A Few Thoughts on EVE: Danger, Desire, and Reproductive Control

Livia Arndal Woods // The possibility of divorcing reproduction from the maternal body fascinates and haunts the human imagination. The dangers of and desire for such separation – for ectogenesis – has been of particular interest in science fiction. Indeed, the oxforddictionaries.com definition of ectogenesis reads: “(chiefly in science fiction) the development of embryos in…

A social and scientific history of hormones

Kathryn Cai // In her forthcoming book Aroused: The History of Hormones and How They Control Just About Everything (June 2018), Randi Hutter Epstein faces a daunting challenge in charting the history of hormonal science from the late nineteenth to the twenty-first century United States. Beginning with the freak shows of the 1890s, which Epstein…

Metaphor, Medical Decisions and the Military Mindset

Kristina Fleuty // How would you describe what it is like to live with an injured and chronically painful limb? How would you communicate to a medical professional your reasoning for wanting the elective amputation of that limb? I have recently been pondering how people talk about their bodily experiences, both to their friends and…

Outing Oliver Sipple: The Health Effects of Being Outed as a Gay Hero

John A. Carranza // Last month, Love, Simon the film adaptation of the young adult novel Simon vs. the Homo Sapiens Agenda by Becky Albertalli was released. The movie has garnered recognition for being one of the first major motion pictures that addressed the experience of being a gay teenager struggling with his identity under…

Towards a Meditation on Pain

How do people talk about and understand lived experiences of pain? For the past year, I have immersed myself in the world of qualitative research into lived experiences of trauma, including in relation to amputation, a large part of which is the experience, management and understanding of pain. Some of this research has been motivated…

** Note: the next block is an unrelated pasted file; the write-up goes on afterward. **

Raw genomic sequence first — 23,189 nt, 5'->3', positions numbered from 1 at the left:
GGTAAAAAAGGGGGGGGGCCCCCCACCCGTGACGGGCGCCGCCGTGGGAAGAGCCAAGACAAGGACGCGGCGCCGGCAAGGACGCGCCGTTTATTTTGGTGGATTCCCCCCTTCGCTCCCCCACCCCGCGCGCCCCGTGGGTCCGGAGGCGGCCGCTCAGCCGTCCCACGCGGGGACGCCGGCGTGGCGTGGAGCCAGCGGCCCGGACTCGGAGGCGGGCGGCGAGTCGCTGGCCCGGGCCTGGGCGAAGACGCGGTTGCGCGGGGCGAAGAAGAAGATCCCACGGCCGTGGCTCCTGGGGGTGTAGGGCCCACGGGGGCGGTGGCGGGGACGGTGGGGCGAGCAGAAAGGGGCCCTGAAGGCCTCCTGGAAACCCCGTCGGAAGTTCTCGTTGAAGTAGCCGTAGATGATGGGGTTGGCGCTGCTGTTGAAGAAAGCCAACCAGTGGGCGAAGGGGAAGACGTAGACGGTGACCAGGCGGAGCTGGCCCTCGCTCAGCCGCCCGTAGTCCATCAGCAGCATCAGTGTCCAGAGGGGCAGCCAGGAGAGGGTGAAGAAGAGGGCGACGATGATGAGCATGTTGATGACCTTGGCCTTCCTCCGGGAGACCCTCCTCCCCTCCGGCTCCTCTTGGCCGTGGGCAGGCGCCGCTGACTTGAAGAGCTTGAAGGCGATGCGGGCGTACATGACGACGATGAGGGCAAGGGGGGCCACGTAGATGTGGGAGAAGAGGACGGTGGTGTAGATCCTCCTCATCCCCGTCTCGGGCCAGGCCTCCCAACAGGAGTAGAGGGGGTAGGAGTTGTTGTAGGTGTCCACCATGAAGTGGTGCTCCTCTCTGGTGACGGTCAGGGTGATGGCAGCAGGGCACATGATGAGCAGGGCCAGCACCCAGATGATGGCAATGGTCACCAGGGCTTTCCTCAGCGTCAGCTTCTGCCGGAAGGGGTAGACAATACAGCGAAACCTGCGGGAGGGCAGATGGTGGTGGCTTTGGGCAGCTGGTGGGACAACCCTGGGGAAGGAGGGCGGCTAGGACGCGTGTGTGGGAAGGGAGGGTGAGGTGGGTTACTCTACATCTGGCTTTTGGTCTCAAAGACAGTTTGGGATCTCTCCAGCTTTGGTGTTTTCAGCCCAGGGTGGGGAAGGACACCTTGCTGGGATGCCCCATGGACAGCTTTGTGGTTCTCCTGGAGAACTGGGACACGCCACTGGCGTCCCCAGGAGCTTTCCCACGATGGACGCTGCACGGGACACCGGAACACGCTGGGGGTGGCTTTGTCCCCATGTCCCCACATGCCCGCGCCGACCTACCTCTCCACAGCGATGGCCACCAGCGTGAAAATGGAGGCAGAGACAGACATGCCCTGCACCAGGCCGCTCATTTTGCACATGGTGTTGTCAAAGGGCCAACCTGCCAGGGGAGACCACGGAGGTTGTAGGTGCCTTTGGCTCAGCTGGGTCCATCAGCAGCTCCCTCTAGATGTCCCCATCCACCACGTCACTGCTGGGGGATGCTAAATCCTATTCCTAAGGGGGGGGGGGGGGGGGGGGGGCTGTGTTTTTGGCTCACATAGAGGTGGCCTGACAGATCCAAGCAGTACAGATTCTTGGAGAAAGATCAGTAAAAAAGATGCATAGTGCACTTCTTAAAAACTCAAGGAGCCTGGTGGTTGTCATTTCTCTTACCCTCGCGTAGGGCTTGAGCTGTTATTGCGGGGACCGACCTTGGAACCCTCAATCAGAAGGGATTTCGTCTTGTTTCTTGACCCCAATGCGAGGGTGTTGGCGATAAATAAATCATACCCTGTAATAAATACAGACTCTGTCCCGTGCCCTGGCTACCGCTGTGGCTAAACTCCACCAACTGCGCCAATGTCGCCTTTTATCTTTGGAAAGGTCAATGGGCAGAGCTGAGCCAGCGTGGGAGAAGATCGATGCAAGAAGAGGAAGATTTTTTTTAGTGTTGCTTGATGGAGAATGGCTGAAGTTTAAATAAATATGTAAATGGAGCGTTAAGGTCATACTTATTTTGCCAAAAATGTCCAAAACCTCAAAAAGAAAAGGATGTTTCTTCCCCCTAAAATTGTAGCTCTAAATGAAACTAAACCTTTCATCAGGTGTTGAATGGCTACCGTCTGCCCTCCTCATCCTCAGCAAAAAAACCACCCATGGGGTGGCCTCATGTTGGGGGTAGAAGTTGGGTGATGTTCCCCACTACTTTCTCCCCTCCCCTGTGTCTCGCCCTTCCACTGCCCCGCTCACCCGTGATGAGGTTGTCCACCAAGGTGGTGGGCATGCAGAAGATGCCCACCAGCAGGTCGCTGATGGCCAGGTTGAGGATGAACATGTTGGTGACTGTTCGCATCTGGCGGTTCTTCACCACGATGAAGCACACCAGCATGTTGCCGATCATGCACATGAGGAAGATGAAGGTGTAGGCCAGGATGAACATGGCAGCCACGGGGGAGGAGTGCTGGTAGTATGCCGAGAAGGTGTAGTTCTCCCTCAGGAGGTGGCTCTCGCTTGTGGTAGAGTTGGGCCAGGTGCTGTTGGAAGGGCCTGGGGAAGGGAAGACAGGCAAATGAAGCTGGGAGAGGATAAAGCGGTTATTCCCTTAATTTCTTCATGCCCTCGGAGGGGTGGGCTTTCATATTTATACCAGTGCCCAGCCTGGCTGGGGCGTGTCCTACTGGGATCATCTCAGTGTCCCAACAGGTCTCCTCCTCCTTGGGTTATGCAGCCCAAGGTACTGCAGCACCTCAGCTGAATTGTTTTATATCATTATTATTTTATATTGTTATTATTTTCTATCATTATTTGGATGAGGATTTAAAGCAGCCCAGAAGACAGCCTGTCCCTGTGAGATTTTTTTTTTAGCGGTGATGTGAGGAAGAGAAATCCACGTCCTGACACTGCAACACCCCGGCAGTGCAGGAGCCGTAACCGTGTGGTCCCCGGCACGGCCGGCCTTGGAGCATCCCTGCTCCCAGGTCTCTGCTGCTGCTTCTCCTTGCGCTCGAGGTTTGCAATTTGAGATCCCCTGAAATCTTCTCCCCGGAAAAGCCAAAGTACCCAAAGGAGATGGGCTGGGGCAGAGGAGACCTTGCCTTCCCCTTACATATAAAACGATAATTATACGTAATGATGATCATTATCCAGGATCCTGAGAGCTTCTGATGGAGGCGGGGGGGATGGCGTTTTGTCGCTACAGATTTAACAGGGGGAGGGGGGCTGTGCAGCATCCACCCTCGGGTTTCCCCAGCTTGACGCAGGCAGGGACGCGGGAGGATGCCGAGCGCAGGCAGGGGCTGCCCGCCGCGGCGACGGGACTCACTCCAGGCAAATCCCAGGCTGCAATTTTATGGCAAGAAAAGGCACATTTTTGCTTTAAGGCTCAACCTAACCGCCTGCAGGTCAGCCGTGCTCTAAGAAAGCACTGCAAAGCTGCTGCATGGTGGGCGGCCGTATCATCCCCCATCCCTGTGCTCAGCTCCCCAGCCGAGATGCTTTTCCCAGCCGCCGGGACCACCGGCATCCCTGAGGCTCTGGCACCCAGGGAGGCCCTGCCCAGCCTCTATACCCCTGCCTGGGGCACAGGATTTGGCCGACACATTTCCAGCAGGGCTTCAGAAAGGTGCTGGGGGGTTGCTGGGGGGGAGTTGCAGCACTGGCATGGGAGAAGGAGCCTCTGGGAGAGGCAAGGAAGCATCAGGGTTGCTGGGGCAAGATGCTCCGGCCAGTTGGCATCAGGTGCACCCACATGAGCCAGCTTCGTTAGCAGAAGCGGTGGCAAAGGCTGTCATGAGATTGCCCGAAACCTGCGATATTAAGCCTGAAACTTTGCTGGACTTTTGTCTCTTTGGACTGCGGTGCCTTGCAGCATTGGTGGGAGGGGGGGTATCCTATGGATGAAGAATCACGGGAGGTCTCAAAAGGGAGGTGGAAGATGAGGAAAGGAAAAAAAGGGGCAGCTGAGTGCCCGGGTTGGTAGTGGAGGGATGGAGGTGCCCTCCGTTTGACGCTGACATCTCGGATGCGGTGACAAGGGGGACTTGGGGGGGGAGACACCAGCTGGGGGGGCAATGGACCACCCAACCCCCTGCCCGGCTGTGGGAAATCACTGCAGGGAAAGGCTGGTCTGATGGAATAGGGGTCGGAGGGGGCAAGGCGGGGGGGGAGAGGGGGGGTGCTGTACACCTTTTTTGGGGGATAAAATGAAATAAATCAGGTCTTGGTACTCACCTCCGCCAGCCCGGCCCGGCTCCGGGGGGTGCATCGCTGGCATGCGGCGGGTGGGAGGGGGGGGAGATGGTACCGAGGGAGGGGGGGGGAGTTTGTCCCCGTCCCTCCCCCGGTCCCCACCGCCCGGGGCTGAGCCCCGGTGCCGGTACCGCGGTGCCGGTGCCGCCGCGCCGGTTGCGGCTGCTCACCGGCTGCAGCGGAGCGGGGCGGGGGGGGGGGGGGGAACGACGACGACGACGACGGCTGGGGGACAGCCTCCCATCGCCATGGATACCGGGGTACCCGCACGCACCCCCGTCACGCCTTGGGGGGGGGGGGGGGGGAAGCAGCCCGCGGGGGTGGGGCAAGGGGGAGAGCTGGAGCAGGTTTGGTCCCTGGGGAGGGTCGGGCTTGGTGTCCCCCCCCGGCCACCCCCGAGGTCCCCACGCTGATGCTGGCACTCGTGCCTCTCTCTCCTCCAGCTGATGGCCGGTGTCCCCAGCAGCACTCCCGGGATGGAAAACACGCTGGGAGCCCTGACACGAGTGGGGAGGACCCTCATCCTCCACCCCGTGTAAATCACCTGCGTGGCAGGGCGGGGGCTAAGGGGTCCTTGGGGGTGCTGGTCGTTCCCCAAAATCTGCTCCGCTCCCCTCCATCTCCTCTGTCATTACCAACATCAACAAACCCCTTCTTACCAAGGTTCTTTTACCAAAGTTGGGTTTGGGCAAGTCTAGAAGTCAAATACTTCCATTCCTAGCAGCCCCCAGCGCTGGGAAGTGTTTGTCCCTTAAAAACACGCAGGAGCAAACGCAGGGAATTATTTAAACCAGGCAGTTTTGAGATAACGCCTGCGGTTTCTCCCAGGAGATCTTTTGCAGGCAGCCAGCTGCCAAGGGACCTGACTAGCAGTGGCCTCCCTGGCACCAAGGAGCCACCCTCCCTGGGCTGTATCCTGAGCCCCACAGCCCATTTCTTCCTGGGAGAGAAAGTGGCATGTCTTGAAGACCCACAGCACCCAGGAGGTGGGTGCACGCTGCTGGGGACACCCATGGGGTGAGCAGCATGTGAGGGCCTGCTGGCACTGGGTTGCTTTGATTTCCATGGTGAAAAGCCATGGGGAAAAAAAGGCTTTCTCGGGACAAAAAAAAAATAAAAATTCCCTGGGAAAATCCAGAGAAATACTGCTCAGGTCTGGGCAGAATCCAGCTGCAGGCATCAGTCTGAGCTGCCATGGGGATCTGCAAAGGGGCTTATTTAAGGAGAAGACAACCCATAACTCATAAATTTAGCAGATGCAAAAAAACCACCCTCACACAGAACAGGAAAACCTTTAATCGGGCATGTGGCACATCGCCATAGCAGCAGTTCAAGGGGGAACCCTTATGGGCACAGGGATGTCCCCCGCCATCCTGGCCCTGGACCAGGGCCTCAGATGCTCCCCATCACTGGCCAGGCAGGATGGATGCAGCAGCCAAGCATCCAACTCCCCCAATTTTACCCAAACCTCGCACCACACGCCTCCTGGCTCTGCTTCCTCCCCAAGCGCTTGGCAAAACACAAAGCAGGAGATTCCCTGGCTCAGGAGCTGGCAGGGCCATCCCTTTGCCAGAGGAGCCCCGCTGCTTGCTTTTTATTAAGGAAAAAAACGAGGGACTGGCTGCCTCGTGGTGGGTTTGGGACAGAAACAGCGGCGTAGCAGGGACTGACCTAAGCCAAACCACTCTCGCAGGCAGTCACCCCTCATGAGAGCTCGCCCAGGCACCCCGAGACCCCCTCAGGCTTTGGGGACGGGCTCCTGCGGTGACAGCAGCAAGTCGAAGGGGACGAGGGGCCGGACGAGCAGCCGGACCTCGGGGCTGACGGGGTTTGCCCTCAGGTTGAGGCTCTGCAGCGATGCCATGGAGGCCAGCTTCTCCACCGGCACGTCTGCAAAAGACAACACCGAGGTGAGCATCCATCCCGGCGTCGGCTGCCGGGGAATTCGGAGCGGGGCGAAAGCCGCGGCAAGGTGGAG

Speculative bodies of the present in hormonal fictions

Kathryn Cai Recently, a series of English language novels that foreground the female body reimagine and transform their hormonal traffic from biologies linked with environmental illness to speculative imaginations of diffused, inchoate influence and overt physical and political power. As studies note, the female body’s hormonal complexities render its porous interactions with the environment particularly…

Oral History and the Physician-Patient Relationship

John A. Carranza  There has been much criticism about the time that physicians spend with patients in an average visit. Physicians simply do not have enough time to fully interact with their patients. Couple this with the rising demand for doctors to enter patient information and complaints into databases, and the patient suffers. While this…

Breaking Through Trauma with Creative Writing and Bibliotherapy

What benefits might be found in writing about experiences of trauma? Alternatively, what might be the effect of reading about somebody else’s experiences? In my October and November posts, I explored aspects of the medical and rehabilitative object-human relationships in Harry Parker’s novel Anatomy of a Soldier. Although a work of fiction, Parker’s novel is semi-autobiographical….

Stability and Care: Establishing the Santa Rosa Infirmary in a Frontier City

By 1866, the Civil War had ended in the United States, and the country underwent a turbulent period of transformation known as Reconstruction. Presidential and Congressional Reconstruction set the terms for the South’s readmission into the Union, which included among its requirements: oaths of loyalty, inclusion of African Americans in politics, and the creation of…